If the patient is a smoker or an alcohol drinker, the same thing happens. The previous state of health and the type of tumor add to the unfavorable characteristics. Head and neck cancers most often cause this condition.

Symptoms that may appear

At the beginning of oral mucositis, what usually appears are different reddened areas with edema in the oral mucosa. These areas usually progress and become peeling. Therefore, the final stage is the appearance of painful ulcers.

The pain is usually present from the beginning. Difficulty ingesting solids and liquids is also typical.

The problem is that ulcers can lead to other complications. For example, aggregate infections are common. The most typical is oral candidiasis. In addition, as they are often patients with a weakened immune system, there is a high risk of sepsis.

According to a publication by Brigham And Women's HospitalUlcers can appear anywhere in the mouth. However, the most common locations are the tongue, the inside of the cheeks, and the lips.

It might interest you: What is sepsis or septicemia?

Treatment of oral mucositis

Oral mucositis usually heals on its own. The usual thing is that it disappears a few weeks after the cessation of chemotherapy or radiotherapy treatment.

However, in cases where it is complicated, a specific approach may be necessary. For example, lidocaine mouthwashes may be prescribed. Lidocaine is an anesthetic substance that helps relieve pain. Salt water rinses are also recommended.

If the pain is very intense, you can take common painkillers, such as ibuprofen or paracetamol. In addition, it is essential avoid acidic and spicy foods, as they can further irritate the mucosa.

Can this pathology be prevented?

In a high percentage of cases, oral mucositis can be prevented or the risk of complications lowered. Thorough oral hygiene is essential during cancer treatment.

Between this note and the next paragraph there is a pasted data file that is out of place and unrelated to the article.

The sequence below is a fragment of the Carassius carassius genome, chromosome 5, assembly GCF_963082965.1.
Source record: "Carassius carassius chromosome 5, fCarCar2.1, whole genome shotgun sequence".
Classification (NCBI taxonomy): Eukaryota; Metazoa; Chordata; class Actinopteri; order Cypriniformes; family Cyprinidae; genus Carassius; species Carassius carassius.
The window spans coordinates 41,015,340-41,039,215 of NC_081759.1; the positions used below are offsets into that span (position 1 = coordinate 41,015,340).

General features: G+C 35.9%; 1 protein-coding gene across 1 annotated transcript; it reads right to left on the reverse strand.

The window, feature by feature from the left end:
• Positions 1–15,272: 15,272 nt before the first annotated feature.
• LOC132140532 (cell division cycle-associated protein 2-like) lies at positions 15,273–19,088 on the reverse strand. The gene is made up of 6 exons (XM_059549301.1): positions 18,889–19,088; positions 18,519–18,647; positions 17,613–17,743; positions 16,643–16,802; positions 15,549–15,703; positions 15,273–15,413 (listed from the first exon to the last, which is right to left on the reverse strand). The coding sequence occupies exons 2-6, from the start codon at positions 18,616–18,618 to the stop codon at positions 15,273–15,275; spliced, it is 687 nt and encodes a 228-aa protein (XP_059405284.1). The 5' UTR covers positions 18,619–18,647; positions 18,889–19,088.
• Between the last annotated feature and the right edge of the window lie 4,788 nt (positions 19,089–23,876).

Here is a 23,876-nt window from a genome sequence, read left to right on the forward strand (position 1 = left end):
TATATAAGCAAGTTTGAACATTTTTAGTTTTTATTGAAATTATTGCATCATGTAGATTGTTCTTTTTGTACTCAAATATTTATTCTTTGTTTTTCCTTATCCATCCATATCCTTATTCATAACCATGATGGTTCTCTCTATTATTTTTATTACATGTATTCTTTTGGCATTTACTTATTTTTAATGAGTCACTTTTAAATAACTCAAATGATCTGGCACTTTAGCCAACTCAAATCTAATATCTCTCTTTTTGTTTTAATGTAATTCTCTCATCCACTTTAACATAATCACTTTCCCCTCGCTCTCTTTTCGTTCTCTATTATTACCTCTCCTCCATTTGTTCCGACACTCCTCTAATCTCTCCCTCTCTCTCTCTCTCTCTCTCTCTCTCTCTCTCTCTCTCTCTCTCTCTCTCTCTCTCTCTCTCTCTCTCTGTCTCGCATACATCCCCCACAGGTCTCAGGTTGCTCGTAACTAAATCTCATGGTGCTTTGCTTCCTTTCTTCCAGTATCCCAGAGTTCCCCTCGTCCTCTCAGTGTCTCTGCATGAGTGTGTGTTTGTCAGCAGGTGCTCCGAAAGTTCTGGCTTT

To do this, you have to brush your teeth thoroughly, also brush your gums and do it after every meal. It is recommended that the brush have soft bristles so as not to further irritate the mucosa or injure.

Toothpaste must have fluoride. Similarly, it is indicated to use saline rinses several times a day.

To ensure proper nutrition despite pain, try to eat cold and nutritious liquids. If you can eat solid foods, it is important to chew slowly and accompany the food with plenty of hydration.

Dental hygiene during chemotherapy and radiation therapy cannot be neglected. It is a way to prevent mucositis.

A preventable side effect

Oral mucositis is a common side effect of cancer treatments. Especially in people undergoing radiation therapy for tumors in the head or neck. It is common that it gives rise to painful ulcers.

Therefore, although this pathology usually resolves on its own, proper oral hygiene must be maintained. In addition, the impact that oral mucositis may have on the patient's nutrition must be reduced.

Eating is often annoying and unappetizing. So, the ideal is to divide the meals and take them throughout the day In small quantities. Similarly, you should try to chew slowly and hydrate well.